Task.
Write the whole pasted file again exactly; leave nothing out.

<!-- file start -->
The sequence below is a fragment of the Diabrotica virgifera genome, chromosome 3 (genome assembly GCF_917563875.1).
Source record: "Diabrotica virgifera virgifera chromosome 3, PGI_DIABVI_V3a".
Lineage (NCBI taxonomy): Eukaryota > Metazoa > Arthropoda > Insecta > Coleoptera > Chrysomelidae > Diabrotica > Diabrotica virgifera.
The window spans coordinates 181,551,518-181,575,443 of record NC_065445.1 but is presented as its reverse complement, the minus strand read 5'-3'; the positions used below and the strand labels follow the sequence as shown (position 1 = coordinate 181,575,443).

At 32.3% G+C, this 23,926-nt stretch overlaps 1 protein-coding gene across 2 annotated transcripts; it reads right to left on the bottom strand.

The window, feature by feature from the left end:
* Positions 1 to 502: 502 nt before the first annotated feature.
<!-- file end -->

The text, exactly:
The sequence below is a fragment of the Diabrotica virgifera genome, chromosome 3 (genome assembly GCF_917563875.1).
Source record: "Diabrotica virgifera virgifera chromosome 3, PGI_DIABVI_V3a".
Lineage (NCBI taxonomy): Eukaryota > Metazoa > Arthropoda > Insecta > Coleoptera > Chrysomelidae > Diabrotica > Diabrotica virgifera.
The window spans coordinates 181,551,518-181,575,443 of record NC_065445.1 but is presented as its reverse complement, the minus strand read 5'-3'; the positions used below and the strand labels follow the sequence as shown (position 1 = coordinate 181,575,443).

At 32.3% G+C, this 23,926-nt stretch overlaps 1 protein-coding gene across 2 annotated transcripts; it reads right to left on the bottom strand.

The window, feature by feature from the left end:
* Positions 1 to 502: 502 nt before the first annotated feature.